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Ohio EPA Encourages Job Creation Through Recycling Programs

313 full-time jobs to be created and retained

Thirteen projects across Ohio were awarded $1.7 million through the Recycling Market Development Grant program offered by Ohio EPA. With these funds, 313 permanent jobs will be created and retained.

The Market Development Grants will assist in a variety of recycling programs including: construction and debris recycling, manufacturing and processing recycling, organic recycling and material recovery facilities.

Grants were awarded based on: financial need of the applicant, demonstration of positive economic and environmental impact regionally or statewide, assurances that the project will accomplish stated goals and availability of grant funds. The funding will become available on July 1.

Businesses and nonprofit groups were eligible for funding, but each group needed to be sponsored by a public entity, such as a municipal corporation, county, township or solid waste management district/authority.

Ohio EPA is responsible for implementing statewide waste reduction, recycling, recycling market development and litter prevention programs. All Ohioans are encouraged to reduce waste, recycle materials and buy recycled-content products.

Most grant recipients worked in cooperation with private companies or not-for-profits and include:

  • Athens-Hocking Solid Waste District (Athens and Hocking counties) – $40,000 to establish a food waste/compost program, in cooperation with Compost Exchange/Purely American;
  • City of Columbus (Franklin County) – $88,540.87 to purchase tools that will assist in handling construction and demolition debris, in cooperation with Rain Brothers;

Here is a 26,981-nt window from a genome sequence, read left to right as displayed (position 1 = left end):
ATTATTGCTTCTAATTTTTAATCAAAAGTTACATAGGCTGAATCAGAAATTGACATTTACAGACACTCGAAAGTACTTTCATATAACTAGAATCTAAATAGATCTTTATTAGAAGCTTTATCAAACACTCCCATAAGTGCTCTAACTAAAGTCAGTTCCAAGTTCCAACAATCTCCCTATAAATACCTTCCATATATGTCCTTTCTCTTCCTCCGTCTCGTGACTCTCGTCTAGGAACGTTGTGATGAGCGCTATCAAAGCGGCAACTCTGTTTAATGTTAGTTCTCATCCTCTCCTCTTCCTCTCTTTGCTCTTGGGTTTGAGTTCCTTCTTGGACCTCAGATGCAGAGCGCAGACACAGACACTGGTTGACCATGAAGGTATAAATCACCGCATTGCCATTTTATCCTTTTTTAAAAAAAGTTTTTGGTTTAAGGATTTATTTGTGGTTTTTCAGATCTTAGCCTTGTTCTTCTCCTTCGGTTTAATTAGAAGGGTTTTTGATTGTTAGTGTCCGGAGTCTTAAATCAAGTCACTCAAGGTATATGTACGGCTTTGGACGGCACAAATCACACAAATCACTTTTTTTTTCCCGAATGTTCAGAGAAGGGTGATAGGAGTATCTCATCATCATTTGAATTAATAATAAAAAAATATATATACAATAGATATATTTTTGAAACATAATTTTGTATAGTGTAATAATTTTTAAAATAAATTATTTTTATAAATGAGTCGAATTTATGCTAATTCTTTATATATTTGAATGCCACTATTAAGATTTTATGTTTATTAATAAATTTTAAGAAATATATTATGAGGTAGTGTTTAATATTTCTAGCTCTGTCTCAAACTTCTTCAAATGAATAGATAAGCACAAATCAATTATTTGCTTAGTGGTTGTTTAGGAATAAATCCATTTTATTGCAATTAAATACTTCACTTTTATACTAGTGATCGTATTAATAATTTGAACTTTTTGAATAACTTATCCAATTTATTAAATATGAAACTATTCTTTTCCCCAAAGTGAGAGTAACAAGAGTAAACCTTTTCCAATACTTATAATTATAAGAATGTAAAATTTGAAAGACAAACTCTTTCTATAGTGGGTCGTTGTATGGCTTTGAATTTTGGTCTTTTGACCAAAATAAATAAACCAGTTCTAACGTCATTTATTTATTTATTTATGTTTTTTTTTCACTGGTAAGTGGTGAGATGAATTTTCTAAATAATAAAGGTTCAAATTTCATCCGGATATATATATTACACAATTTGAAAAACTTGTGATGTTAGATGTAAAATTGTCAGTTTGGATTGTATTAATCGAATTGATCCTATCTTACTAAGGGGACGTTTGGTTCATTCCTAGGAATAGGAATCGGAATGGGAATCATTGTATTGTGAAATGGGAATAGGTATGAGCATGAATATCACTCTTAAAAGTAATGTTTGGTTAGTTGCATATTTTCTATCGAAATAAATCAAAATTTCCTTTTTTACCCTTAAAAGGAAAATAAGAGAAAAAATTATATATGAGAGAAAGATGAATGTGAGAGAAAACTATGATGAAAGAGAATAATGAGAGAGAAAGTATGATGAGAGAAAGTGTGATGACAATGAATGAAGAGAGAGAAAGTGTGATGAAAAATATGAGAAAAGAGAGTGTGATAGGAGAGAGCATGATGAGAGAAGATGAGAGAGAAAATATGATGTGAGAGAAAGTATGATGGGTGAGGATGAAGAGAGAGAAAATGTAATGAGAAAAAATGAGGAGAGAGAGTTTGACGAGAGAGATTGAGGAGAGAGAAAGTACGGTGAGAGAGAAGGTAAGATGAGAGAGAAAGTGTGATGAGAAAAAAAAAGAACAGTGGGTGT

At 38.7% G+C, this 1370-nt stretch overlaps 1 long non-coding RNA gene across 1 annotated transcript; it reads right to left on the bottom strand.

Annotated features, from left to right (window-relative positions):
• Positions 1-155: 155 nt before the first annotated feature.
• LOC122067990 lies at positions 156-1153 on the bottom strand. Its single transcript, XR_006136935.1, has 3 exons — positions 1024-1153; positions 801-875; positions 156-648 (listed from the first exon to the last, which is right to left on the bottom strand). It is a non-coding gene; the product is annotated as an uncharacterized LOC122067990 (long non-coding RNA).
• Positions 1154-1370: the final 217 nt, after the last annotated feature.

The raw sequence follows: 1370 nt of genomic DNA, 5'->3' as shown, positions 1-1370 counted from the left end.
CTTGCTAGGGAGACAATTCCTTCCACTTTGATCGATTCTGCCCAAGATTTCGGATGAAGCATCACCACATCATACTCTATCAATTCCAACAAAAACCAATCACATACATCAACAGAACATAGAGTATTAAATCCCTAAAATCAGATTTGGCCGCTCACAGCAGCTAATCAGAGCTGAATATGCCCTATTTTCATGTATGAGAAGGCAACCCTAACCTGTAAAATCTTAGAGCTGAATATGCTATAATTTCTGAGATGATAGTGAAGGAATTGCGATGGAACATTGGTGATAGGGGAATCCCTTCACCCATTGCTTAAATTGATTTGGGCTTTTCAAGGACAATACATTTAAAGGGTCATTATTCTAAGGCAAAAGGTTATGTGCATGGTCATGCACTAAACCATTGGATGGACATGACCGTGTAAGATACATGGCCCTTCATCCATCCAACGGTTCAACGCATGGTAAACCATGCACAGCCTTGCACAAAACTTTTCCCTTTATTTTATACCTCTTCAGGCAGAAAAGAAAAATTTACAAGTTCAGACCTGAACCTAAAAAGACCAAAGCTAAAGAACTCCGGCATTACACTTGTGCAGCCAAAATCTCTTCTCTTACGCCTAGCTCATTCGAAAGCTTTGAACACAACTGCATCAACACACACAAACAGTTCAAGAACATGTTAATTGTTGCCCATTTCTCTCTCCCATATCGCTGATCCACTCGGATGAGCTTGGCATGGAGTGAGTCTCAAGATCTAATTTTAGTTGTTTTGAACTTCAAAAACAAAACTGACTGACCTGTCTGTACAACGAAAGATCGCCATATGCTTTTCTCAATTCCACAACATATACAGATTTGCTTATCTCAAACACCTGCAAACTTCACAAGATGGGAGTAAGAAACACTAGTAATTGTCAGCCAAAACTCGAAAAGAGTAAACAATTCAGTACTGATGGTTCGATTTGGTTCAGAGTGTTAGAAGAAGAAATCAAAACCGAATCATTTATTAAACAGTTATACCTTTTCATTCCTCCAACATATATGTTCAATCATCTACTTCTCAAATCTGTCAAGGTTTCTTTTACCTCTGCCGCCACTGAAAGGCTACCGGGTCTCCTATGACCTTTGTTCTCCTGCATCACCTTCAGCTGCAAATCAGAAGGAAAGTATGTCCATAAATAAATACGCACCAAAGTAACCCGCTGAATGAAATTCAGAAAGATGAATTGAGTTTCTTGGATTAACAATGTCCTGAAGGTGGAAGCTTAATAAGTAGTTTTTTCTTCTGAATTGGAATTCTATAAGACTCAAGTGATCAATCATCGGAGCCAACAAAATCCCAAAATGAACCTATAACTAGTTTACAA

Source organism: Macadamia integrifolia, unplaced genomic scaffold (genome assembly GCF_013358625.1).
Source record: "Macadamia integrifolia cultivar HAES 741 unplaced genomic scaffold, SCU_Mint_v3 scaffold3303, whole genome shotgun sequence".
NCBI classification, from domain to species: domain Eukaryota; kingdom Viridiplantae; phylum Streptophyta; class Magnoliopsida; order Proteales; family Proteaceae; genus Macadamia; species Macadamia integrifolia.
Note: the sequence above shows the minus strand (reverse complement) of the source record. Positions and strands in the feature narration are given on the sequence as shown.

• City of Columbus (Franklin County) – $36,850 to purchase home deconstruction hand tools, in cooperation with Clean Turn International;
  • Cuyahoga County Solid Waste District – $63,750 to purchase a mattress bailer, tow motor and two trucks, in cooperation with Ohio Mattress Recovery and Recycling;
  • Delaware/Knox/Marion/Morrow County (DKMM) Solid Waste District – $149,296.50  to purchase a copper granulator system that separates copper from plastic wiring, in cooperation with Sims Bros.;
  • City of Eastlake (Lake County) – $27,457.25 to purchase a cargo van and box truck to collect clinic plastic and hospital waste, in cooperation with New Avenues to Independence;
  • Hamilton County Solid Waste District – $250,000 to purchase equipment necessary to help improve food waste recycling, in cooperation with Compost Cincy;
  • Village of Lexington (Richland County) – $250,000 to purchase a film plastic erma manufacturing unit which produces film packaging for the food industry, in cooperation with Next Generation Films;
  • Ottawa-Sandusky-Senica Solid Waste District – $125,000 to help purchase a paper/plastic ballistic separator shredder and screening unit, in cooperation with FSI Disposal;
  • City of Toledo (Lucas County) – $200,000 toward the purchase of a primary shredder, classifier and tire debeader, in cooperation with Stickney Recycling;
  • Weathersfield Township (Trumbull County) – $250,000 toward buying two wheel loaders, an excavator and sort line for construction and demolition debris, in cooperation with Kurtz Bros.; and
  • Wood County Solid Waste District – $250,000 toward a system that separates and cleans plastic flake for the bottling industry, in cooperation with Phoenix Technologies.

The next community recycling grant application opportunity opens Oct. 1, 2013, with a deadline in Feb. 2014. Grant recipients have 12 months to complete the projects and must have a 50 percent cash match. Funding comes from fees generated when building materials and demolished structures are disposed at construction and demolition debris landfills.

For additional information about the grant program, contact Ohio EPA at (614) 644-2873 or visit www.epa.ohio.gov/dmwm/Home/Grants.aspx.

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The Ohio Environmental Protection Agency was created in 1972 to consolidate efforts to protect and improve air quality, water quality and waste management in Ohio. In the past 40 years, air pollutants dropped by as much as 90 percent; large rivers meeting standards improved from 21 percent to 89 percent; and hundreds of polluting, open dumps were replaced with engineered landfills and an increased emphasis on waste reduction and recycling. Ohio EPA -- 40 years and moving forward.


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